The company was founded as a straw-paper mill in 1859. After the sale in 1873, the production were extended in 1880. The houses for the workers emerged 1912. After the Second World War worked more than 300 employees in the paper mill. Each year, 15 to 20 papermakers were trained.
Jobs were lost in 2001, last 115 employees still working in the factory. Finally it was closed in 2007 and demolished in 2011.
The photos were taken during an eight-hour exploration five years ago, in April of 2010.
Sorry for the many photos. But I wanted to show more, because it doesn't exist anymore.
south plant - part one
An industrial "oldie but goldie".
In 1913 started the construction of the power plant.
Mid-19th century coal, oil and natural gas supplied energy for the area.
After closure of a part of the power plant was used as a museum.
2010, the museum was closed and the power station was unfortunately demolished in 2012.
By The Elusive
Another place that has now been Levelled...
Castle works industrial estate has been many things;
W. G. Bagnall the train maker for a start.
It was founded in 1875 by William Gordon Bagnall and ceased trading in 1962 when it was taken over by English Electric Co Ltd.
English Electric didn't purchase Bagnall directly, the owner at the time was local engine manufacturer Dormans which got taken over by English Electric so Bagnalls was included in the deal.
Robert Stephenson and Hawthorns and Vulcan Foundry was acquired in 1955 by English Electric and in 1962 English Electric formed English Electric Traction to bring all railway activities under one set of management.
The majority of their products were small four- and six-coupled steam locomotives for industrial use, and many were narrow gauge. They were noted for building steam and diesel locomotives in standard and narrow gauges. Some of Kerr Stuart's designs were brought to Bagnalls when they employed Kerr Stuart's chief Draughtsman. Examples of such locomotives can be seen on the Sittingbourne & Kemsley Light Railway.
The company was located at the Castle Engine Works, in Castle Town, Stafford. The factory is currently being demolished. The factory was in a state of disrepair and is being demolished to make way for houses.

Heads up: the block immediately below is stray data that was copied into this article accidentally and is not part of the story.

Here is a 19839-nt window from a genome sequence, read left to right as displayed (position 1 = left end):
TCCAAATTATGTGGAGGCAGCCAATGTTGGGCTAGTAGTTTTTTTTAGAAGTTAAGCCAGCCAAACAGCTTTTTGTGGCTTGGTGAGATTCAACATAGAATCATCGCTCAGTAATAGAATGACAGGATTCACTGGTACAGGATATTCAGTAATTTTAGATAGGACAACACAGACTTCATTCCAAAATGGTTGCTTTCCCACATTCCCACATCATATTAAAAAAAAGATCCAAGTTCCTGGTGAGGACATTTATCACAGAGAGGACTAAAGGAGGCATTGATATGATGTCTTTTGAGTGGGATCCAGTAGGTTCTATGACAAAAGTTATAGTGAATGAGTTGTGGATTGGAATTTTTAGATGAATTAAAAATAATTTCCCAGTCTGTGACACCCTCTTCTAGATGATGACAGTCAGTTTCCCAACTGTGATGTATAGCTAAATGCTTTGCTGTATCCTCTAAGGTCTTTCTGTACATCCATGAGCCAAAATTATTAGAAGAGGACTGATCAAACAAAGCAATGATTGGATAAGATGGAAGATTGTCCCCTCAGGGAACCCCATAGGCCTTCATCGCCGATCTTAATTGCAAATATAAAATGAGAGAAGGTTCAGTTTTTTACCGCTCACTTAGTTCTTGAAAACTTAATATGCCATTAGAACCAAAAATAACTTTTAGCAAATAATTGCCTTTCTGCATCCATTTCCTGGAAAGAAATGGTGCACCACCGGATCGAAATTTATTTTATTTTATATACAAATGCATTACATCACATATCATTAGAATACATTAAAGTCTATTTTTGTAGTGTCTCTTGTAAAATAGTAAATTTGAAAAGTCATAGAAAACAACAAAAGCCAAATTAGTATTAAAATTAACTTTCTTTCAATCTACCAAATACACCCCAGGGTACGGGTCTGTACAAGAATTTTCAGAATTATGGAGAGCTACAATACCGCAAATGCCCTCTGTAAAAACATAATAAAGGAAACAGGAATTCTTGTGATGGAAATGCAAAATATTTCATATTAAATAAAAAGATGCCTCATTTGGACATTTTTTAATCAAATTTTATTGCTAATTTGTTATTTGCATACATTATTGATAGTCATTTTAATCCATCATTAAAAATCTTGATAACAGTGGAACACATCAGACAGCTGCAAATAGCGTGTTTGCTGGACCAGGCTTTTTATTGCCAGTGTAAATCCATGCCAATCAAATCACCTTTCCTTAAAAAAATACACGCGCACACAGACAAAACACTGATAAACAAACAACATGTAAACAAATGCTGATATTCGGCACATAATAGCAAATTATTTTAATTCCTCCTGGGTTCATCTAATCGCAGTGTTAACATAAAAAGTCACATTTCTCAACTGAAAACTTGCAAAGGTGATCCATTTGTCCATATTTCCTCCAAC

There was a work-based programme for deliquents on the estate; If you didnt go to school you would go there and learn about painting and decorating or mechanics.There was also a few other local buisness on site GEC, Stafford College inclusive.
A couple of my photos were subject to a facebook imposter pretending to be me.... Like he's THAT awesome or something!
Such a Mish Mash of buildings..
One of the old Train sheds I believe,
A little history on the abandoned Rossendale HospitalÃ¢â‚¬Â¦ Rossendale hospital started out as a work house for the poor named Haslingden Work House. IÃ¢â‚¬â„¢m not certain when exactly it was build, however there is an old photograph supposedly from 1905 and an illustration of the building dated around 1898 in which the building looks remarkably familiar to how it does today.
The workhouse later became Moorland House Public Assistance Institution, and then Rossendale General Hospital which finally closed in 2010.
Demolition is now well under way and I donÃ¢â‚¬â„¢t think the rest of the site will be there much longer. Below are the last few photos I managed to capture of this place before it was levelled.
A culmination of 3 visits, one late evening around midnight, one early morning around 7am and a weekend farewell get together with alot of friends one weekend all in October. Visited with too many people to count but a special mention to Donna for the midnight trip and to everyone else who showed up for the farewell party. Thanks to the guy who got busted and then proceeded to act as spotters from the hill reporting in on the position of security to help us navigate the siteÃ¢â‚¬Â¦ you know you you are Really glad I finally got to see the morgue!
More photos and video of the hospital here: http://www.proj3ctm4yh3m.com/urbex/2013/11/12/urbex-rossendale-general-hospital-rossendale-lancashire-october-2013-revisit-34-and-5/
Thanks for looking